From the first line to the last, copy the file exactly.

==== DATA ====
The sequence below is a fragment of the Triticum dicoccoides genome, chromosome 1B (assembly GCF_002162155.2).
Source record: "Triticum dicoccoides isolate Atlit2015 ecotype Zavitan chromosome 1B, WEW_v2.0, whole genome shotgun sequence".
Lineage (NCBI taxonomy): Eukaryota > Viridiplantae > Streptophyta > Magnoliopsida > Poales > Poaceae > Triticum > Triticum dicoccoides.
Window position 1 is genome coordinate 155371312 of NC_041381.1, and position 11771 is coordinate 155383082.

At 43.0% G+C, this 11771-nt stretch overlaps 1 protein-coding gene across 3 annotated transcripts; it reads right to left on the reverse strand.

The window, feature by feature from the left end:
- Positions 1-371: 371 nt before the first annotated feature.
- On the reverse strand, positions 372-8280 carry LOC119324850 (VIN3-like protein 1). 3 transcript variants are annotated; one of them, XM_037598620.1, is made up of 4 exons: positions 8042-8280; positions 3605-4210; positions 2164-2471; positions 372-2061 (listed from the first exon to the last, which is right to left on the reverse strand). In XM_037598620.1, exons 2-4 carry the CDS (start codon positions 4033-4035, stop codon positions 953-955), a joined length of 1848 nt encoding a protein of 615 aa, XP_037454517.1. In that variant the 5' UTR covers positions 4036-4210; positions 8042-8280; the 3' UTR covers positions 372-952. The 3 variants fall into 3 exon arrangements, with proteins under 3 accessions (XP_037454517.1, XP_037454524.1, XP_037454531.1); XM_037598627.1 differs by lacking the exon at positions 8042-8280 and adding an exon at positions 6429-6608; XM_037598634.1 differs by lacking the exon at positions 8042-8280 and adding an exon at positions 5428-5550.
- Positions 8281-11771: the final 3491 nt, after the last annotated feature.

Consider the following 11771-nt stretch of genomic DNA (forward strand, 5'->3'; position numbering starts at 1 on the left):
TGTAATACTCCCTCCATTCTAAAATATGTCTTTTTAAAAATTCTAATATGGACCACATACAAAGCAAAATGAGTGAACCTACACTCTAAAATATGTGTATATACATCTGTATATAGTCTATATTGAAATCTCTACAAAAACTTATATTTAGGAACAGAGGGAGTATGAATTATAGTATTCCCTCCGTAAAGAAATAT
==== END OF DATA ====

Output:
The sequence below is a fragment of the Triticum dicoccoides genome, chromosome 1B (assembly GCF_002162155.2).
Source record: "Triticum dicoccoides isolate Atlit2015 ecotype Zavitan chromosome 1B, WEW_v2.0, whole genome shotgun sequence".
Lineage (NCBI taxonomy): Eukaryota > Viridiplantae > Streptophyta > Magnoliopsida > Poales > Poaceae > Triticum > Triticum dicoccoides.
Window position 1 is genome coordinate 155371312 of NC_041381.1, and position 11771 is coordinate 155383082.

At 43.0% G+C, this 11771-nt stretch overlaps 1 protein-coding gene across 3 annotated transcripts; it reads right to left on the reverse strand.

The window, feature by feature from the left end:
- Positions 1-371: 371 nt before the first annotated feature.
- On the reverse strand, positions 372-8280 carry LOC119324850 (VIN3-like protein 1). 3 transcript variants are annotated; one of them, XM_037598620.1, is made up of 4 exons: positions 8042-8280; positions 3605-4210; positions 2164-2471; positions 372-2061 (listed from the first exon to the last, which is right to left on the reverse strand). In XM_037598620.1, exons 2-4 carry the CDS (start codon positions 4033-4035, stop codon positions 953-955), a joined length of 1848 nt encoding a protein of 615 aa, XP_037454517.1. In that variant the 5' UTR covers positions 4036-4210; positions 8042-8280; the 3' UTR covers positions 372-952. The 3 variants fall into 3 exon arrangements, with proteins under 3 accessions (XP_037454517.1, XP_037454524.1, XP_037454531.1); XM_037598627.1 differs by lacking the exon at positions 8042-8280 and adding an exon at positions 6429-6608; XM_037598634.1 differs by lacking the exon at positions 8042-8280 and adding an exon at positions 5428-5550.
- Positions 8281-11771: the final 3491 nt, after the last annotated feature.

Consider the following 11771-nt stretch of genomic DNA (forward strand, 5'->3'; position numbering starts at 1 on the left):
TGTAATACTCCCTCCATTCTAAAATATGTCTTTTTAAAAATTCTAATATGGACCACATACAAAGCAAAATGAGTGAACCTACACTCTAAAATATGTGTATATACATCTGTATATAGTCTATATTGAAATCTCTACAAAAACTTATATTTAGGAACAGAGGGAGTATGAATTATAGTATTCCCTCCGTAAAGAAATAT